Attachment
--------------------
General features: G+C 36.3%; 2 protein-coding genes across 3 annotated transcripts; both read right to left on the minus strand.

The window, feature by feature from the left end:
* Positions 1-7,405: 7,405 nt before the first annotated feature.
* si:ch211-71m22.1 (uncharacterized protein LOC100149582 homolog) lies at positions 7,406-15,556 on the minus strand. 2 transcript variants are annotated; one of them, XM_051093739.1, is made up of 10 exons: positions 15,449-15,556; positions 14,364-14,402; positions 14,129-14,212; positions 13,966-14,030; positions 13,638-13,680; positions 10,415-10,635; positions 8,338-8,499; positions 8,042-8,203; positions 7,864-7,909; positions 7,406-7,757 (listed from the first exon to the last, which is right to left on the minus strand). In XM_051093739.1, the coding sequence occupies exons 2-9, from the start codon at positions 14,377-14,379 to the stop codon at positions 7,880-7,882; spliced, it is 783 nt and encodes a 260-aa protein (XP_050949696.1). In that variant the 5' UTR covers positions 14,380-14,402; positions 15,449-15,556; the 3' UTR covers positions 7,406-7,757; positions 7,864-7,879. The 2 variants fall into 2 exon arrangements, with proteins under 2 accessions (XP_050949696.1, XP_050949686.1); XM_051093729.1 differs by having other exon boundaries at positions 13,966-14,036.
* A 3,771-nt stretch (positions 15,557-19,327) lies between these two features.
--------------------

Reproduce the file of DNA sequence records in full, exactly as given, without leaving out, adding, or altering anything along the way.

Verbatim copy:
General features: G+C 36.3%; 2 protein-coding genes across 3 annotated transcripts; both read right to left on the minus strand.

The window, feature by feature from the left end:
* Positions 1-7,405: 7,405 nt before the first annotated feature.
* si:ch211-71m22.1 (uncharacterized protein LOC100149582 homolog) lies at positions 7,406-15,556 on the minus strand. 2 transcript variants are annotated; one of them, XM_051093739.1, is made up of 10 exons: positions 15,449-15,556; positions 14,364-14,402; positions 14,129-14,212; positions 13,966-14,030; positions 13,638-13,680; positions 10,415-10,635; positions 8,338-8,499; positions 8,042-8,203; positions 7,864-7,909; positions 7,406-7,757 (listed from the first exon to the last, which is right to left on the minus strand). In XM_051093739.1, the coding sequence occupies exons 2-9, from the start codon at positions 14,377-14,379 to the stop codon at positions 7,880-7,882; spliced, it is 783 nt and encodes a 260-aa protein (XP_050949696.1). In that variant the 5' UTR covers positions 14,380-14,402; positions 15,449-15,556; the 3' UTR covers positions 7,406-7,757; positions 7,864-7,879. The 2 variants fall into 2 exon arrangements, with proteins under 2 accessions (XP_050949696.1, XP_050949686.1); XM_051093729.1 differs by having other exon boundaries at positions 13,966-14,036.
* A 3,771-nt stretch (positions 15,557-19,327) lies between these two features.